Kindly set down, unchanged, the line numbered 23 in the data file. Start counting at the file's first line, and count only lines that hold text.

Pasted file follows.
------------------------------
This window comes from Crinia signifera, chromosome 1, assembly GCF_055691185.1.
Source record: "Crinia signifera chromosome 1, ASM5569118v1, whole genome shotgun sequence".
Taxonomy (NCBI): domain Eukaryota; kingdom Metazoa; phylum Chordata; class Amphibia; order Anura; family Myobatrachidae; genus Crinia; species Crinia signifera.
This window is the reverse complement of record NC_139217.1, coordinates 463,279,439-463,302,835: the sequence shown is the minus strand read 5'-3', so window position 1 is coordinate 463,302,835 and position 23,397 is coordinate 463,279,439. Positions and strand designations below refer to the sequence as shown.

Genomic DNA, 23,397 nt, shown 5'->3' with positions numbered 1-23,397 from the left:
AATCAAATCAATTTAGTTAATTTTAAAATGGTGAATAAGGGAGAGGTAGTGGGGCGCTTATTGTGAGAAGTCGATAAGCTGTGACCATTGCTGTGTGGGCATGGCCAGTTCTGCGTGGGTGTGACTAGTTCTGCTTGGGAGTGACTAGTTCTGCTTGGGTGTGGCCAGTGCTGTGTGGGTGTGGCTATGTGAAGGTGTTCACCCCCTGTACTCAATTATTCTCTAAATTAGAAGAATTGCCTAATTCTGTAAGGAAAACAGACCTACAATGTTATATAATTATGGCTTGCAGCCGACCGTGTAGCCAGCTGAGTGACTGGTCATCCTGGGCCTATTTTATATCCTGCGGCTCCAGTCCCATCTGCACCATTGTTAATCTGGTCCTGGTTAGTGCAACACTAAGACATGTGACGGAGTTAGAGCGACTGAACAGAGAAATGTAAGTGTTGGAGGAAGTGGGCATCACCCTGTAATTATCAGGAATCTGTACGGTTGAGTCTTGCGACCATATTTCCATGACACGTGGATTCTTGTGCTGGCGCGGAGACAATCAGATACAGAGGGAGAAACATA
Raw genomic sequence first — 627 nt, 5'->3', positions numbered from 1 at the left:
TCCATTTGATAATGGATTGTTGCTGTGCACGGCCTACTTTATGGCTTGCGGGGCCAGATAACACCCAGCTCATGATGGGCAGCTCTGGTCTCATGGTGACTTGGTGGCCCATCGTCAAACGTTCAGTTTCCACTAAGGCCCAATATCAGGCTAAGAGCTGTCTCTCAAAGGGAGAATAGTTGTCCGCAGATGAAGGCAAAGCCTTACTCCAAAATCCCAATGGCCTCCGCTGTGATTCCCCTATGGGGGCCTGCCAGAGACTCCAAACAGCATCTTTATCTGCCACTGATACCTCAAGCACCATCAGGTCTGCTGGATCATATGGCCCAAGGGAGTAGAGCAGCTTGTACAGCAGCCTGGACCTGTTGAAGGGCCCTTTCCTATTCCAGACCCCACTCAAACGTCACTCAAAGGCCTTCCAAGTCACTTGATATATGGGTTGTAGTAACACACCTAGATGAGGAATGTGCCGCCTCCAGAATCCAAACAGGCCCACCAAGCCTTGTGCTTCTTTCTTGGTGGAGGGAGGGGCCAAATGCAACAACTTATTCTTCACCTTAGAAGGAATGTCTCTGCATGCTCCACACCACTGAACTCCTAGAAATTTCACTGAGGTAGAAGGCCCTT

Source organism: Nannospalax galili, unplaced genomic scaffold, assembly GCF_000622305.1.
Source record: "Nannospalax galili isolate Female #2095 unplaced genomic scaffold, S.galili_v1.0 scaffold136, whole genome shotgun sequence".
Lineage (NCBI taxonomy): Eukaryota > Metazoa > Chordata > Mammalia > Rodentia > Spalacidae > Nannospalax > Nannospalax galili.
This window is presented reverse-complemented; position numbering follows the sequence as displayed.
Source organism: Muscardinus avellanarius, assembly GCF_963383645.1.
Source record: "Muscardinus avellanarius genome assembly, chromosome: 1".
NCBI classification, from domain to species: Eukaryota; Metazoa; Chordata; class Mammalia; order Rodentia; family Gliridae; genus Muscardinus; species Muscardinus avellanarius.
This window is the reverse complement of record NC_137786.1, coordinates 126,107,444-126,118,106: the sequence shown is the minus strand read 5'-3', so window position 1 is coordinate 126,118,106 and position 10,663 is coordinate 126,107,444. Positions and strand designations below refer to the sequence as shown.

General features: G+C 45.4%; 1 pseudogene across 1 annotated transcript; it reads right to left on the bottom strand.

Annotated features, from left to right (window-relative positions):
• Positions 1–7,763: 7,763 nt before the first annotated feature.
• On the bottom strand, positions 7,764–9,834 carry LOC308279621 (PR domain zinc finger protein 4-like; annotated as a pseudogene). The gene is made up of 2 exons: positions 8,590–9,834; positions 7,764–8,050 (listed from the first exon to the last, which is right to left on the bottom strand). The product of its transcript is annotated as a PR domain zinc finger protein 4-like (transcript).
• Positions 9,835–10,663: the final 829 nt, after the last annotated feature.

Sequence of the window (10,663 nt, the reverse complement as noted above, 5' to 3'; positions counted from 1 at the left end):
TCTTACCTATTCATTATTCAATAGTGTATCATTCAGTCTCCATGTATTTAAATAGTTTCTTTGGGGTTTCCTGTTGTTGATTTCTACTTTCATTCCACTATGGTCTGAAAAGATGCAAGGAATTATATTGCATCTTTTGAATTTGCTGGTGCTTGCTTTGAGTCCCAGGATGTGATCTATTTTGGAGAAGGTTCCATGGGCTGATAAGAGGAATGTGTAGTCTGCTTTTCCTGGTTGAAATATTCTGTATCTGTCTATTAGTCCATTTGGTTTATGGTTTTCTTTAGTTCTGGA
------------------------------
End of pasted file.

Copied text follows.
TCTTACCTATTCATTATTCAATAGTGTATCATTCAGTCTCCATGTATTTAAATAGTTTCTTTGGGGTTTCCTGTTGTTGATTTCTACTTTCATTCCACTATGGTCTGAAAAGATGCAAGGAATTATATTGCATCTTTTGAATTTGCTGGTGCTTGCTTTGAGTCCCAGGATGTGATCTATTTTGGAGAAGGTTCCATGGGCTGATAAGAGGAATGTGTAGTCTGCTTTTCCTGGTTGAAATATTCTGTATCTGTCTATTAGTCCATTTGGTTTATGGTTTTCTTTAGTTCTGGA